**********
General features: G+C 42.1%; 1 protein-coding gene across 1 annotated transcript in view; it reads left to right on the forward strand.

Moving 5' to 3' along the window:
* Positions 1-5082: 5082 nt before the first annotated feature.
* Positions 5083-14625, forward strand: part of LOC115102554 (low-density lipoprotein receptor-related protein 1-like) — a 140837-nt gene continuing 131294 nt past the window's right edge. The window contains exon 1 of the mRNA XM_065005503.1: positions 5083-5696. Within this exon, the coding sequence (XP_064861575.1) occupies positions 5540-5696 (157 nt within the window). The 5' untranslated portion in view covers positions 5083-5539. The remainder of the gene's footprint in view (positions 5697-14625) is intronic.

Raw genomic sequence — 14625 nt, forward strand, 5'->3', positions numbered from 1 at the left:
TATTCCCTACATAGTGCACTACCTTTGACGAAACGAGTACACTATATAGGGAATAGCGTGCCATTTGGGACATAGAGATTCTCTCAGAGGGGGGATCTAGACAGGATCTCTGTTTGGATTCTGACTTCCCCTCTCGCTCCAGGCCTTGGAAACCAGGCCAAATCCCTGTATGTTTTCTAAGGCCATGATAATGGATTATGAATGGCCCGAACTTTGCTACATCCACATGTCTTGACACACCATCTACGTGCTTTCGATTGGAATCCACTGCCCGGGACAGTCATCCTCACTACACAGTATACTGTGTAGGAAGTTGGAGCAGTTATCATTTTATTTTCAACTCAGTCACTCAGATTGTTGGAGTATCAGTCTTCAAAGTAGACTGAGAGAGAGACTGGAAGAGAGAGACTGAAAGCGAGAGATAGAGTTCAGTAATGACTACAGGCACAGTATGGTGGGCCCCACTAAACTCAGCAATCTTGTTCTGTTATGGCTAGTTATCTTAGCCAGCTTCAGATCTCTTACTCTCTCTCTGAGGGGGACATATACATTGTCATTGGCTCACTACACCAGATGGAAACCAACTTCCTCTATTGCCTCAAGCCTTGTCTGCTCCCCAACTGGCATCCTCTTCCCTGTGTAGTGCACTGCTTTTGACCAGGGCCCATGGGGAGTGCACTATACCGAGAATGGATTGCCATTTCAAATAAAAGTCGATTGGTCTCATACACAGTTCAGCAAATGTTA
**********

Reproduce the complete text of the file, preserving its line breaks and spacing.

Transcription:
General features: G+C 42.1%; 1 protein-coding gene across 1 annotated transcript in view; it reads left to right on the forward strand.

Moving 5' to 3' along the window:
* Positions 1-5082: 5082 nt before the first annotated feature.
* Positions 5083-14625, forward strand: part of LOC115102554 (low-density lipoprotein receptor-related protein 1-like) — a 140837-nt gene continuing 131294 nt past the window's right edge. The window contains exon 1 of the mRNA XM_065005503.1: positions 5083-5696. Within this exon, the coding sequence (XP_064861575.1) occupies positions 5540-5696 (157 nt within the window). The 5' untranslated portion in view covers positions 5083-5539. The remainder of the gene's footprint in view (positions 5697-14625) is intronic.

Raw genomic sequence — 14625 nt, forward strand, 5'->3', positions numbered from 1 at the left:
TATTCCCTACATAGTGCACTACCTTTGACGAAACGAGTACACTATATAGGGAATAGCGTGCCATTTGGGACATAGAGATTCTCTCAGAGGGGGGATCTAGACAGGATCTCTGTTTGGATTCTGACTTCCCCTCTCGCTCCAGGCCTTGGAAACCAGGCCAAATCCCTGTATGTTTTCTAAGGCCATGATAATGGATTATGAATGGCCCGAACTTTGCTACATCCACATGTCTTGACACACCATCTACGTGCTTTCGATTGGAATCCACTGCCCGGGACAGTCATCCTCACTACACAGTATACTGTGTAGGAAGTTGGAGCAGTTATCATTTTATTTTCAACTCAGTCACTCAGATTGTTGGAGTATCAGTCTTCAAAGTAGACTGAGAGAGAGACTGGAAGAGAGAGACTGAAAGCGAGAGATAGAGTTCAGTAATGACTACAGGCACAGTATGGTGGGCCCCACTAAACTCAGCAATCTTGTTCTGTTATGGCTAGTTATCTTAGCCAGCTTCAGATCTCTTACTCTCTCTCTGAGGGGGACATATACATTGTCATTGGCTCACTACACCAGATGGAAACCAACTTCCTCTATTGCCTCAAGCCTTGTCTGCTCCCCAACTGGCATCCTCTTCCCTGTGTAGTGCACTGCTTTTGACCAGGGCCCATGGGGAGTGCACTATACCGAGAATGGATTGCCATTTCAAATAAAAGTCGATTGGTCTCATACACAGTTCAGCAAATGTTA